Should these developments impact women’s perspective on the birth control pill? Should we consider that use of the Pill for pregnancy prevention, let alone acne or PMS, is still today, as women’s health activist Barbara Seaman wrote in her 1969 book The Doctors’ Case Against the Pill, “like tinkering with nuclear bombs to fight off the common cold”?
I’m surprised there has not been a broader call for more research, or wider public discussions of the risks of this pill. When a drug company is withholding data and 10,000 lawsuits are pending, more than research is needed. I can’t help but wonder why we’re not seeing Congressional hearings–akin to the 1970 Nelson Pill Hearings–again, and more of an outcry from both physicians and patients.
Much of the media coverage of these recent developments and research was quick to assert the unimportance of women’s concerns. It was repeatedly reported that, when compared to the risk of blood clot development associated with pregnancy, the risk produced by taking any oral contraceptive–including Yasmin or Yaz–is of little concern. This is misleading in that it suggests there are only two states in which young women can choose to live: on birth control pills or pregnant. The fear has been voiced that any discussion of the negative impact of the Pill will prompt women to come off of it and fall unintentionally pregnant. No coverage that this writer has read discussed a comparison with non-hormonal contraceptive alternatives–which, of course, hold no increased risk of blood clots. Some of these alternatives are just as effective in preventing pregnancy as oral contraceptives, and others are more so.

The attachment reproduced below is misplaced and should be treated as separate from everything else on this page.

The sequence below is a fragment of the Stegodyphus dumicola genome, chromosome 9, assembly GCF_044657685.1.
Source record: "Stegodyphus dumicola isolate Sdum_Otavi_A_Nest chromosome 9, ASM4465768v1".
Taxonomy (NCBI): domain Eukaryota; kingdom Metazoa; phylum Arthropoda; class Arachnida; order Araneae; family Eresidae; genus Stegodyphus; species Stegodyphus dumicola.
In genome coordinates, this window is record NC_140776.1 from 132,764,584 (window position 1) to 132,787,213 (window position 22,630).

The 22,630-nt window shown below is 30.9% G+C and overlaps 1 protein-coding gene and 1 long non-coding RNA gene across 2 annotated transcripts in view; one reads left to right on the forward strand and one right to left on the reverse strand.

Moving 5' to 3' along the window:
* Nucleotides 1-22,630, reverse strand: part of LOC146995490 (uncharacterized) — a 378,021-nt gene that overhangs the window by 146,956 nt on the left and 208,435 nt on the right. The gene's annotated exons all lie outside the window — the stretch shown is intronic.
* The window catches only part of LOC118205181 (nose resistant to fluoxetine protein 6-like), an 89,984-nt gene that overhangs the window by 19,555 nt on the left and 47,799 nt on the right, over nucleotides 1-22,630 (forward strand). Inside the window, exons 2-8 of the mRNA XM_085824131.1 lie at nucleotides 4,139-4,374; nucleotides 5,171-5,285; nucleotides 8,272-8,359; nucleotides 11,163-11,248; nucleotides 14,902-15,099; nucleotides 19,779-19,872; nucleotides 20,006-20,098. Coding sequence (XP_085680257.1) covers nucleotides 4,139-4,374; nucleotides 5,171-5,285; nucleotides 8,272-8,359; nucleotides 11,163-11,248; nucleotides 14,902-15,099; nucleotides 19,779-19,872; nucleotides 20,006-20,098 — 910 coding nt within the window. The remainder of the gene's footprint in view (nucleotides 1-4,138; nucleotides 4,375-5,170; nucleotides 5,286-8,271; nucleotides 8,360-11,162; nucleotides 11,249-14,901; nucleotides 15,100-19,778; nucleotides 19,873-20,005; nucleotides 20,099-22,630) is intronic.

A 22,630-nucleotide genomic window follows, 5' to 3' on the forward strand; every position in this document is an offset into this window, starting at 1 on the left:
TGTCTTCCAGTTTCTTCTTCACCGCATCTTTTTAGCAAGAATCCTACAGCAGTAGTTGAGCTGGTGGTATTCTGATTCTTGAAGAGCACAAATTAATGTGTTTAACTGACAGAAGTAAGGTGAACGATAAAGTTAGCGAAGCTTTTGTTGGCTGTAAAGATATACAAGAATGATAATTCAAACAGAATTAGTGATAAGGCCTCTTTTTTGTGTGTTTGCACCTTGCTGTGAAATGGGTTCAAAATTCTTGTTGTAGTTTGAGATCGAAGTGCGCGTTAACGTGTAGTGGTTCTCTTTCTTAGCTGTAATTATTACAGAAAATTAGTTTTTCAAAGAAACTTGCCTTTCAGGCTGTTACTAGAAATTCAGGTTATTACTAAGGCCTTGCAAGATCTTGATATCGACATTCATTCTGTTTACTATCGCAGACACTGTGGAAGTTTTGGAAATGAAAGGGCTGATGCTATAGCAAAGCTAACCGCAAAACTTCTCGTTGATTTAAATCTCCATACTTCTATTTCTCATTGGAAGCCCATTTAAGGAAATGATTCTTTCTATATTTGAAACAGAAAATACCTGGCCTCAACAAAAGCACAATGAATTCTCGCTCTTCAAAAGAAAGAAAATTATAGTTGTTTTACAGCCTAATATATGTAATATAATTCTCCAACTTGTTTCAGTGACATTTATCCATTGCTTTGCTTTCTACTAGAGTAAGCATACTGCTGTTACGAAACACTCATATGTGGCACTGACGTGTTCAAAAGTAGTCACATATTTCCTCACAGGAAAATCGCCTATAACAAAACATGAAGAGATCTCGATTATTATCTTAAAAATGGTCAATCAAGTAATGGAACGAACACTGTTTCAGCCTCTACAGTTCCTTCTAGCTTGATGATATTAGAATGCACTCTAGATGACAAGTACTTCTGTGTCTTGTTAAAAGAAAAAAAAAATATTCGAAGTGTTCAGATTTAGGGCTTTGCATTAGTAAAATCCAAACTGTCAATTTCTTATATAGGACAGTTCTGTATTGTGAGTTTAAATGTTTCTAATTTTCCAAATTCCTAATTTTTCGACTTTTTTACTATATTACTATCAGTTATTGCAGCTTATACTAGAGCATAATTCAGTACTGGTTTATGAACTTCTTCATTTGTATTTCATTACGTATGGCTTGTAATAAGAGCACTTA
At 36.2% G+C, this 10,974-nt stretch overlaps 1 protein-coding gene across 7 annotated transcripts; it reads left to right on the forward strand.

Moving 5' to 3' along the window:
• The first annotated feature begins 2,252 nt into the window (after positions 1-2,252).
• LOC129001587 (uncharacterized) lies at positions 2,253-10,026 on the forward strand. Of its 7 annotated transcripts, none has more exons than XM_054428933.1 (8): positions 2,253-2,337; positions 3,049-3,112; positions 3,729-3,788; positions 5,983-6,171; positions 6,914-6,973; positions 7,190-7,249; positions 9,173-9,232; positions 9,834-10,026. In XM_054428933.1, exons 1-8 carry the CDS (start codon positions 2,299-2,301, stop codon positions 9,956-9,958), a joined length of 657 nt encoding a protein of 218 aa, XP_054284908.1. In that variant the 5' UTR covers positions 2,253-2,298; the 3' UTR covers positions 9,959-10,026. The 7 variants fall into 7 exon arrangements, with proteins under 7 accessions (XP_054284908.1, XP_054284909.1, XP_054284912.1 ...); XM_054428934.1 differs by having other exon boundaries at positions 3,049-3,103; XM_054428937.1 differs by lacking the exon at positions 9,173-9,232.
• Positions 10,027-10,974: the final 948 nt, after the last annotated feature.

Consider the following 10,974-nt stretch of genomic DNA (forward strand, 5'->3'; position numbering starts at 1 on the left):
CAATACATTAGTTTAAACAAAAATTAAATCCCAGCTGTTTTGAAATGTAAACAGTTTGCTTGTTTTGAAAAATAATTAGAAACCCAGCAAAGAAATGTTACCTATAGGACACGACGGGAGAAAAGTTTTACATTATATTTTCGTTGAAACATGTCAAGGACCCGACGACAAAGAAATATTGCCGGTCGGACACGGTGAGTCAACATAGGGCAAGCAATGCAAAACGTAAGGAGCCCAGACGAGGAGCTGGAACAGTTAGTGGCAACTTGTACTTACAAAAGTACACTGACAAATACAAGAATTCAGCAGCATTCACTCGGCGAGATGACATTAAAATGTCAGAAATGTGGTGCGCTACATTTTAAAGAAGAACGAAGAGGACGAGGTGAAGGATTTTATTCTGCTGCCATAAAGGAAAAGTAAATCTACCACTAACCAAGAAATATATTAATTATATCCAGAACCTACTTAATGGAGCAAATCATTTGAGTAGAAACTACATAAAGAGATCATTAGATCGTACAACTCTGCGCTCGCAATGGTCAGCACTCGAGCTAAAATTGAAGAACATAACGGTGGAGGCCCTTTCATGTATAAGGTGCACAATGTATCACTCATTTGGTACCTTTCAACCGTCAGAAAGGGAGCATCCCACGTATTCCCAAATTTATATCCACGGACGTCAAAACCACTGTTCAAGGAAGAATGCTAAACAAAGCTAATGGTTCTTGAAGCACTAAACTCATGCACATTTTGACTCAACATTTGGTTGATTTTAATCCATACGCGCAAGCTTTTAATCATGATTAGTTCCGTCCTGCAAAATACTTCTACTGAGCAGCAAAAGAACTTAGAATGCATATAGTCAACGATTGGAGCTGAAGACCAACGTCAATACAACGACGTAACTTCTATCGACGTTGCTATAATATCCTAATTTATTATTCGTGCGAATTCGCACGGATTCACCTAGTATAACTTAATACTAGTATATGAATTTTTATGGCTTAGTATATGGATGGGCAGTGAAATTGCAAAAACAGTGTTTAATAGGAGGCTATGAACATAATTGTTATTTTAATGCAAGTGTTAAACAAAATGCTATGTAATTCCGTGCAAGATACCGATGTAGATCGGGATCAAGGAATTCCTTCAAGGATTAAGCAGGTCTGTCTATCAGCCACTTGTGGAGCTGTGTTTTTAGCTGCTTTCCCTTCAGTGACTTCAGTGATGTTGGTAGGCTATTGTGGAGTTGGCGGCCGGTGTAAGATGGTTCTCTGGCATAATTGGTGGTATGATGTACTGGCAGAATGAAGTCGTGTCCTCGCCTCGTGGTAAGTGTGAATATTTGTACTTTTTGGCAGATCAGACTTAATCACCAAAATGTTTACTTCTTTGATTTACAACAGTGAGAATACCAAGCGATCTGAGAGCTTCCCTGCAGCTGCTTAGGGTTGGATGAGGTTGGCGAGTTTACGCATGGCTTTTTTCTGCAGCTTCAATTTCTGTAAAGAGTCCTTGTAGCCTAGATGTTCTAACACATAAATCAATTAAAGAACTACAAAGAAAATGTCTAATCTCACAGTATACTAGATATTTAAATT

According to Laura Wershler, veteran pro-choice sexual and reproductive health advocate and board director of theCanadian Federation for Sexual Health,
We need to reframe the idea that hormonal birth control is the gold standard of contraception. If women are quitting the Pill, and they have every right to do so, and they are not using alternative methods of birth control effectively, that’s proof positive that what we are teaching about contraception is incomplete and ineffective. If we make the Pill the ‘right’ choice, then why should we be upset when women stop taking it and get pregnant?
It is often claimed within news stories that the Pill “regulates” a woman’s menstrual cycle, when it, in fact, stops and replaces the cycle. All of this propaganda for the Pill is extremely misleading, and it further breeds a lack of confidence to know that Bayer paid women’s magazines to advocate for Yaz. Such actions blind women to their choices and to understanding how their bodies work. There is much research that supports the health benefits of consistent (typically monthly) ovulation, which can be found through the Centre for Menstrual Cycle and Ovulation Research.
The absence of education in body literacy is a major factor in unwanted pregnancies. However, this lack of education is beneficial to some: It helps sustain the billion-dollar profits of pharmaceutical companies.
Photo is the cover of The Pill: Are You Sure It’s for You?